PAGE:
Shortage in tech talent pushing HR to creative recruiting strategies
While American hiring is not back to normal yet, a recent report from the National Foundation for American Policy revealed that there are more than 1 million available job postings in the United States in technology-related fields—from system administrators to data scientists and security analysts.
Since the onset of the global pandemic, NFAP also found that the need for talent in computer-related fields has risen by 11% across 10 of 13 occupational categories, with postings for computer and information research scientists specifically increasing by as much as 21%.
Mark Concannon is an entrepreneur and human capital specialist whose career has included advising the autonomous vehicle industry and exploring new applications for augmented reality. He says that, with tech ecosystems beginning to take shape and an anticipated boom in technology across many industries, the challenge HR and business leaders face is clear: How can they mine America’s most valuable asset—talent—to meet the unique challenges of the moment?
“This gap is not a forecast, but a current need,” Concannon says. “Foreign resources cannot do it. We need to fill it with people here, in the U.S., and we can.”
In his over 20 years of consulting across a broad range of industries, Concannon says he has witnessed great success in smart, hardworking Americans transitioning to new industries, taking up new skills and overcoming barriers that are often considered “too challenging.”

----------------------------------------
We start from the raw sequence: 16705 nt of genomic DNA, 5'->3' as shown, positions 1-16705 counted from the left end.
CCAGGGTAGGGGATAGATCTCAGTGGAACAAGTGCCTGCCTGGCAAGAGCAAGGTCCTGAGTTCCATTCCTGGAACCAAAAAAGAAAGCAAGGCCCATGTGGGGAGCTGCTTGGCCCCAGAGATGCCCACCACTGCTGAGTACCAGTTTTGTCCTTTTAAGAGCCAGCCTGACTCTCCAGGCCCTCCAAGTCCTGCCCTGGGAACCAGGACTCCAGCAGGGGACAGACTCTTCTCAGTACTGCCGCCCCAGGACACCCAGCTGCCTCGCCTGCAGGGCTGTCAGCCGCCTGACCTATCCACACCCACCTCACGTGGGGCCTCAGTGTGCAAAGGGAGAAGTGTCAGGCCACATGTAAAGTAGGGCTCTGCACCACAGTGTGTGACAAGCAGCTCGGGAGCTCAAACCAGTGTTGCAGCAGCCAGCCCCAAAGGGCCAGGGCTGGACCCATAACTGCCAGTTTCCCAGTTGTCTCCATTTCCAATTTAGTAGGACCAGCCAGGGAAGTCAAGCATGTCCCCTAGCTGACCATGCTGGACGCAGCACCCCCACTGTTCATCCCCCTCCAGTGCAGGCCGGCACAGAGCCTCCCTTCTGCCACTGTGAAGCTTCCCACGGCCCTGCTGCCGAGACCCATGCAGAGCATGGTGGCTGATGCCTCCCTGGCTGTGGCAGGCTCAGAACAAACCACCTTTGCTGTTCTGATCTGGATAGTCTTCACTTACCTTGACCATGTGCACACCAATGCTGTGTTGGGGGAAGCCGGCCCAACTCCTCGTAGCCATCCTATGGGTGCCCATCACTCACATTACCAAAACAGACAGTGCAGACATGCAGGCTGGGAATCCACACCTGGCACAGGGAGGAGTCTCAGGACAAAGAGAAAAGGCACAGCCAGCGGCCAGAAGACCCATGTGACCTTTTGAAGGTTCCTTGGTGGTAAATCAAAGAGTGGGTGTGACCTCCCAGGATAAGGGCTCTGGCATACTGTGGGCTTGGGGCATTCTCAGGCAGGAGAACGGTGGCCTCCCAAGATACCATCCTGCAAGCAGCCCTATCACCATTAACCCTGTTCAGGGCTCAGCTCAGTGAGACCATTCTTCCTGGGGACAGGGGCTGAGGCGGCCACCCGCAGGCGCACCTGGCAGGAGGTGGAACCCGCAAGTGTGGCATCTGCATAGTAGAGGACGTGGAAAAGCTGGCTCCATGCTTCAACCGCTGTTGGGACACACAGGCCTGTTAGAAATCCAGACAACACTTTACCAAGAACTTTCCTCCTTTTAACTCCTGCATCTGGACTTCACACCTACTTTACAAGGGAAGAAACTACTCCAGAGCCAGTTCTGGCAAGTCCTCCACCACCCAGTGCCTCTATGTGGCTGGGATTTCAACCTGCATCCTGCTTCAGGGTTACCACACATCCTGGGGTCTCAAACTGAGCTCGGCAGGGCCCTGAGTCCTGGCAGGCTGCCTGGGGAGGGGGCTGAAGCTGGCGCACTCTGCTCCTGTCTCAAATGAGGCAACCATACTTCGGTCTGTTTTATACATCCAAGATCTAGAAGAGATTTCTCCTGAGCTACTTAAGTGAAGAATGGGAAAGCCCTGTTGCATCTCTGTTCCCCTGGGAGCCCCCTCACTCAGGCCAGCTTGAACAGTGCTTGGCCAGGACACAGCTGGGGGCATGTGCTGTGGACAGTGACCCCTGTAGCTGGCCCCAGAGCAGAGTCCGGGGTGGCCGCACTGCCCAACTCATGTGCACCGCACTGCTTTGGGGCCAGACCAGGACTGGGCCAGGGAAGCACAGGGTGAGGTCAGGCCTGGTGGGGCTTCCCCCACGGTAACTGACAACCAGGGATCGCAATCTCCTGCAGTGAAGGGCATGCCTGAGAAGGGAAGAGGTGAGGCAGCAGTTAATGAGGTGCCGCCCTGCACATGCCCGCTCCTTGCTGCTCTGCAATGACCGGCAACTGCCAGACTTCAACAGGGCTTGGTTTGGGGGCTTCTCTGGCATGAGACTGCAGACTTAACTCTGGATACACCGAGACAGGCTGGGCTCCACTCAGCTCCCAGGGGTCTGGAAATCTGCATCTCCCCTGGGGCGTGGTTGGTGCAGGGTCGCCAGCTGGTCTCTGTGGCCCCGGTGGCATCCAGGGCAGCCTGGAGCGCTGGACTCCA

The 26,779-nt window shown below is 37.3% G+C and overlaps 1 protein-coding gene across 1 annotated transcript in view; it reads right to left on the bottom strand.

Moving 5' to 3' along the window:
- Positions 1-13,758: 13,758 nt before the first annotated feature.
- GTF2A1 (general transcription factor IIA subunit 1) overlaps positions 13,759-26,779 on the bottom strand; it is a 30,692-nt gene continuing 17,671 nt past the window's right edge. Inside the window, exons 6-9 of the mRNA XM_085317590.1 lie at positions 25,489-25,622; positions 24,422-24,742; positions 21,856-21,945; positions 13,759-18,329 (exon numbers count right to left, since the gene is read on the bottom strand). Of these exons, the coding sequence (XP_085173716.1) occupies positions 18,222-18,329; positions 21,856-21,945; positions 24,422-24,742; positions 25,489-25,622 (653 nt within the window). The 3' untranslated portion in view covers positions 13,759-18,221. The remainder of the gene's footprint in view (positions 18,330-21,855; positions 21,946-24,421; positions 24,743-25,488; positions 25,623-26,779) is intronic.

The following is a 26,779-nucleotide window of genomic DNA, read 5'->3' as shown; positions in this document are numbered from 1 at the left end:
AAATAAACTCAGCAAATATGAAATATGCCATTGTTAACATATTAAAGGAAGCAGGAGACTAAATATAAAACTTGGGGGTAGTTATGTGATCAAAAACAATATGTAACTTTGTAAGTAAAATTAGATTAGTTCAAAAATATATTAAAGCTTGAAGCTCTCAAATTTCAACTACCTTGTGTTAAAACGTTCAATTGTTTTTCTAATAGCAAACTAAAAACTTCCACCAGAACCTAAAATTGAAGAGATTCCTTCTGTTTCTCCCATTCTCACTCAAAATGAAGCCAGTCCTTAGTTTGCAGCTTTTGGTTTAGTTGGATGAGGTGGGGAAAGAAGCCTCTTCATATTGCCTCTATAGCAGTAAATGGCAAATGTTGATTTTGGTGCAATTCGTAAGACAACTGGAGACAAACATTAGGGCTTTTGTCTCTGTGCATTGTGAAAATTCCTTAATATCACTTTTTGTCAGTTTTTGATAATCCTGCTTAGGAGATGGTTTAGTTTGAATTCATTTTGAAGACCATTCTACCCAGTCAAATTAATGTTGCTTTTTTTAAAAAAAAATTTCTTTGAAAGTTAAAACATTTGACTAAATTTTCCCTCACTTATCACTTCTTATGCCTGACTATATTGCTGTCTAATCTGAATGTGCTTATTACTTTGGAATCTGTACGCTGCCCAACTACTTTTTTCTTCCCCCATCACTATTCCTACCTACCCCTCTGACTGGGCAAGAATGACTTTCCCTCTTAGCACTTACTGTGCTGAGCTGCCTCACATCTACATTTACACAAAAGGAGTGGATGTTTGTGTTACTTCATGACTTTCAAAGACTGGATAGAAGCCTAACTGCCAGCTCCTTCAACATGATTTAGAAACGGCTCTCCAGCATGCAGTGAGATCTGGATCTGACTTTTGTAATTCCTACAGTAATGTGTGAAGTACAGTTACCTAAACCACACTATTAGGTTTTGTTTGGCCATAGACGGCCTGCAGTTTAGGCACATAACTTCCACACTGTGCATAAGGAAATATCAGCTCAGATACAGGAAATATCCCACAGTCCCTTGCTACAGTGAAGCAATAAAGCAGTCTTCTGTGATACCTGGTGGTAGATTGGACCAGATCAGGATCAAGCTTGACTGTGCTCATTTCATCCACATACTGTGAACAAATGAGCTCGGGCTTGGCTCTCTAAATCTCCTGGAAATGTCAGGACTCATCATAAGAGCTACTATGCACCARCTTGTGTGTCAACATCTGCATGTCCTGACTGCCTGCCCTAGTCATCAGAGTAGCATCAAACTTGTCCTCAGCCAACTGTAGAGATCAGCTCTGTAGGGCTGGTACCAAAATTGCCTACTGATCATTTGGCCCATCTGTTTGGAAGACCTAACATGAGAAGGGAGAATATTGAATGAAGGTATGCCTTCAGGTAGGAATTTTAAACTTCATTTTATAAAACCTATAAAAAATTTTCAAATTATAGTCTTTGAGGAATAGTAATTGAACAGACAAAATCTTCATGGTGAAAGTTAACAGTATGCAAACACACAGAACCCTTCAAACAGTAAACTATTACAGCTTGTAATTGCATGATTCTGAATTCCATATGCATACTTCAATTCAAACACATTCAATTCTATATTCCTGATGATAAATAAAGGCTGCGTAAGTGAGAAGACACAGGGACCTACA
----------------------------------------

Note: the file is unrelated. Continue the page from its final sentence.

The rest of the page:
Not only does the U.S. have that talent, he believes, it now also has more technology to accelerate their movement to new areas, along with the ability to allow workers in this sector to work from anywhere in the country.
“We are no longer tied to the metropolitan areas that are often associated with technology industries,” Concannon explains, noting that the combination of corporate culture shifts, improved remote working tools, accelerated learning through virtual reality, improved telecommunications—and pandemic-driven proof that workers are productive when remote—all come together to make the American workforce more flexible and able to adapt.
Employers, of course, must play a key role in making that happen, he says. And it will take some creative thinking. First, existing pools of trained, flexible workers are available through consulting and professional staffing firms. Concannon says taking advantage of these resource pools can lessen the pressure from employers, while allowing investment in existing in-house teams.
Next, Concannon says, highly immersive technologies—for instance, virtual reality—applied to learning are proving significantly more effective than classroom study, video-based classes and other previously used approaches. Finally, trends such as VR hardware costs lessening, “all-in-one” units meeting performance expectations, “no code” offerings emerging for scenario training and lower-cost software development capabilities all are driving adoption of these solutions to help individuals move into new technology skills.
Concannon notes that there also is a role for job candidates in this transformation: They must take on the challenge and devote the time to “be frustrated, be educated, be challenged” and see through the process of expanding job skills, so they can embrace the opportunities technology is creating.
“We often get complacent, as people, and are too willing to stop when things are difficult,” he says. “We must dedicate ourselves to pushing through the hard parts.” Concannon concludes that earning new skills not only opens doors to new career paths, but also helps those individuals be healthier mentally and physically—a win-win for workers and employers.